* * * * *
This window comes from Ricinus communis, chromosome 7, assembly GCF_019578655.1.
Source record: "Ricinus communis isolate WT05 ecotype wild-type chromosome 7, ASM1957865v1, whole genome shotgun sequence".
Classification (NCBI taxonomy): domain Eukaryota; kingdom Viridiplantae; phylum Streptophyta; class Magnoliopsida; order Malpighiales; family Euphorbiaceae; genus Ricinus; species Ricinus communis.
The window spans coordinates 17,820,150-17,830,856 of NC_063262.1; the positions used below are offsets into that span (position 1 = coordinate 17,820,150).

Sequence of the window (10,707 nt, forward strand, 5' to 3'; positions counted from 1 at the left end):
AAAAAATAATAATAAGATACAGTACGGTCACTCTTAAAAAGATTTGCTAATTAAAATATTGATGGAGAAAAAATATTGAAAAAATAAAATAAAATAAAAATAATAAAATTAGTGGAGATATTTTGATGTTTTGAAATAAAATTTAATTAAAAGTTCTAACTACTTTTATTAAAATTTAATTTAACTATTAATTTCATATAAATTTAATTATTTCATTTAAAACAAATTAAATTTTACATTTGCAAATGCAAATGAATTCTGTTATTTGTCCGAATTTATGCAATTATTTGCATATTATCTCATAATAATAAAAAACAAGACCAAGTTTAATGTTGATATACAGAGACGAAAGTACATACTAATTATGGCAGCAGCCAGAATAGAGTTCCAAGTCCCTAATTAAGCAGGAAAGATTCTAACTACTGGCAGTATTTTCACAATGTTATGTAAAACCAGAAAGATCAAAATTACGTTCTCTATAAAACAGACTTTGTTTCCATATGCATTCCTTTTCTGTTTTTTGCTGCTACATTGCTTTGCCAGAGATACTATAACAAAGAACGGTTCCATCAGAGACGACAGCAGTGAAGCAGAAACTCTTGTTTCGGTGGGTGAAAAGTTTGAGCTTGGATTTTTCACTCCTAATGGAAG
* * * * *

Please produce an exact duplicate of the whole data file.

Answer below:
This window comes from Ricinus communis, chromosome 7, assembly GCF_019578655.1.
Source record: "Ricinus communis isolate WT05 ecotype wild-type chromosome 7, ASM1957865v1, whole genome shotgun sequence".
Classification (NCBI taxonomy): domain Eukaryota; kingdom Viridiplantae; phylum Streptophyta; class Magnoliopsida; order Malpighiales; family Euphorbiaceae; genus Ricinus; species Ricinus communis.
The window spans coordinates 17,820,150-17,830,856 of NC_063262.1; the positions used below are offsets into that span (position 1 = coordinate 17,820,150).

Sequence of the window (10,707 nt, forward strand, 5' to 3'; positions counted from 1 at the left end):
AAAAAATAATAATAAGATACAGTACGGTCACTCTTAAAAAGATTTGCTAATTAAAATATTGATGGAGAAAAAATATTGAAAAAATAAAATAAAATAAAAATAATAAAATTAGTGGAGATATTTTGATGTTTTGAAATAAAATTTAATTAAAAGTTCTAACTACTTTTATTAAAATTTAATTTAACTATTAATTTCATATAAATTTAATTATTTCATTTAAAACAAATTAAATTTTACATTTGCAAATGCAAATGAATTCTGTTATTTGTCCGAATTTATGCAATTATTTGCATATTATCTCATAATAATAAAAAACAAGACCAAGTTTAATGTTGATATACAGAGACGAAAGTACATACTAATTATGGCAGCAGCCAGAATAGAGTTCCAAGTCCCTAATTAAGCAGGAAAGATTCTAACTACTGGCAGTATTTTCACAATGTTATGTAAAACCAGAAAGATCAAAATTACGTTCTCTATAAAACAGACTTTGTTTCCATATGCATTCCTTTTCTGTTTTTTGCTGCTACATTGCTTTGCCAGAGATACTATAACAAAGAACGGTTCCATCAGAGACGACAGCAGTGAAGCAGAAACTCTTGTTTCGGTGGGTGAAAAGTTTGAGCTTGGATTTTTCACTCCTAATGGAAG